Water as a Symbol for the Holy Spirit in John

In the Gospel of John, the Holy Spirit is likened to water. While interacting with the Samaritan woman at the well (Jn 4), Jesus offers her living water. He declares that anyone who drinks this water will never thirst again. Once received, this water will become a spring, welling up to eternal life (v. 13). By the end of the encounter, the Samaritan woman accepted the offer of Jesus since she leaves her water jar behind and goes on a mission, bringing her townspeople to encounter Jesus (vv. 28-29). Later, on the final day of the Feast of Tabernacles, Jesus again promised living water to the thirty who come to him (7,37-39). In this episode, the living water that Jesus gives is clearly identified as the Spirit (v. 39). When blood and water flowed from his pierced side as he hung on the cross (19,34), Jesus finally gave the Spirit – the living water – to his followers.

For readers of John today, much of the significant of the image of water can be easily missed. For many, water is readily available. Those living in an urban setting can be unaware of the necessity of water for agriculture and thus daily sustenance. Modern readers can forget that water is a basic necessity for life and its lack is something to be feared. In first century Palestine, water was not in abundant supply nor as readily accessible. Long droughts were not uncommon. From their daily experience, those who first heard the Holy Spirit described as water would have been struck by the image. The necessity of water for life would have been much more present in their minds. Similar to water, they could readily grasp how urgent and necessary the Holy Spirit is.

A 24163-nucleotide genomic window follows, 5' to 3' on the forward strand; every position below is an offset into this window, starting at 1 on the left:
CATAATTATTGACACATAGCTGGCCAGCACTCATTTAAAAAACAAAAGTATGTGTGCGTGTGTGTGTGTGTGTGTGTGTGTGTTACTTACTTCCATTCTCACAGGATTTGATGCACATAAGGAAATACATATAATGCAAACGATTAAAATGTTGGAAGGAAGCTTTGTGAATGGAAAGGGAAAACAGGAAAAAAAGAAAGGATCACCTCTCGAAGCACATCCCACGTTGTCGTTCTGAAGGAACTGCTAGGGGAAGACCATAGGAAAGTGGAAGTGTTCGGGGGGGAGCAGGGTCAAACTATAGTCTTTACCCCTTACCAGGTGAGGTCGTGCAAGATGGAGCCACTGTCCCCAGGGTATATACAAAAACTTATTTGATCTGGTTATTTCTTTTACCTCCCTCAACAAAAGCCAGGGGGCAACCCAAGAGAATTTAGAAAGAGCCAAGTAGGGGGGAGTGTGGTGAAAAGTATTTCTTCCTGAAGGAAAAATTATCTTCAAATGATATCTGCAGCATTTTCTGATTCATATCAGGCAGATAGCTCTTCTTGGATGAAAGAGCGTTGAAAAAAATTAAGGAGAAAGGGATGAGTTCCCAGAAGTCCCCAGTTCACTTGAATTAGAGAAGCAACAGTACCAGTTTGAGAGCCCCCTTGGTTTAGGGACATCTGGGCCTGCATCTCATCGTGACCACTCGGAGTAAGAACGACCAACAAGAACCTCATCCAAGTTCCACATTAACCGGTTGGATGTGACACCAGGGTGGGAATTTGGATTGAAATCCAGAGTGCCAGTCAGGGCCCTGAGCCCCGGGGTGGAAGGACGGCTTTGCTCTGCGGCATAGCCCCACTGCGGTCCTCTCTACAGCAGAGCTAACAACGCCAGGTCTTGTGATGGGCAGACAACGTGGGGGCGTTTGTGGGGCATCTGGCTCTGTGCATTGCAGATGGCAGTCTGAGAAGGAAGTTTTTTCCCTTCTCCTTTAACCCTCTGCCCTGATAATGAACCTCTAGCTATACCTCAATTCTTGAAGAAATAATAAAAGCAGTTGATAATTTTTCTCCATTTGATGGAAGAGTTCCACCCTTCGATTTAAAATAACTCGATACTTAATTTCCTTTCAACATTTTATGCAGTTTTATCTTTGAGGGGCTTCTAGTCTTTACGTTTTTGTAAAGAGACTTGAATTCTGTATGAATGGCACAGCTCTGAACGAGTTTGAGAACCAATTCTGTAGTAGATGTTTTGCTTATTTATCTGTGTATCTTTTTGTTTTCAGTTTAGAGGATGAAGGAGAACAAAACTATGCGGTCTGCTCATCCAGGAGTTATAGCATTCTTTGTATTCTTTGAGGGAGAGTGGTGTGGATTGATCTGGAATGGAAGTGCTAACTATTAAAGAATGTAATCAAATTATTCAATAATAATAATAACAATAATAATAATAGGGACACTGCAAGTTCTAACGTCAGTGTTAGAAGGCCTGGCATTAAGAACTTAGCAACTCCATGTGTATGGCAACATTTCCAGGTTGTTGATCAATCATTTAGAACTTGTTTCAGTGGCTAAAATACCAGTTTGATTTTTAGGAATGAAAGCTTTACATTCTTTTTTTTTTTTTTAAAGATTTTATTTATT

First century Jews would also appreciate the significance that water had in their Scriptures and therefore better appreciate what Jesus was offering them with the “living water”. In the Old Testament, water can be used to symbolize the following realities: 1) wisdom (Prov 10:11; 13:14; Wis 7:25); 2) the Spirit of God (Isa 32:15; Ez 36:25-26; Joel 2:28-29); 3) cleansing (Lev 14:5-6.50-52; Zech 13:1); 4) the Torah (Sir 24:23-29); 5) the power of healing (2 Kgs 12:5); and 6) the final state of salvation (Isa 30:23-26; 41:17-20; Ez 47; Zech 13,1). For the initial audience of John’s Gospel, the water that Jesus offered the Holy Spirit could be understood as fulfilling all these meanings which water had in the Old Testament.

One way we can better appreciate the gift of the Holy Spirit is by understanding what it means that the Holy Spirit is the “living water”. The Holy Spirit is necessary for life and growth. Being identified with water, the Holy Spirit corresponds with a rich tapestry of images from the Old Testament and fulfills what water symbolized there. Like the Samaritan woman, let us more fully accept the gift of Holy Spirit in our lives.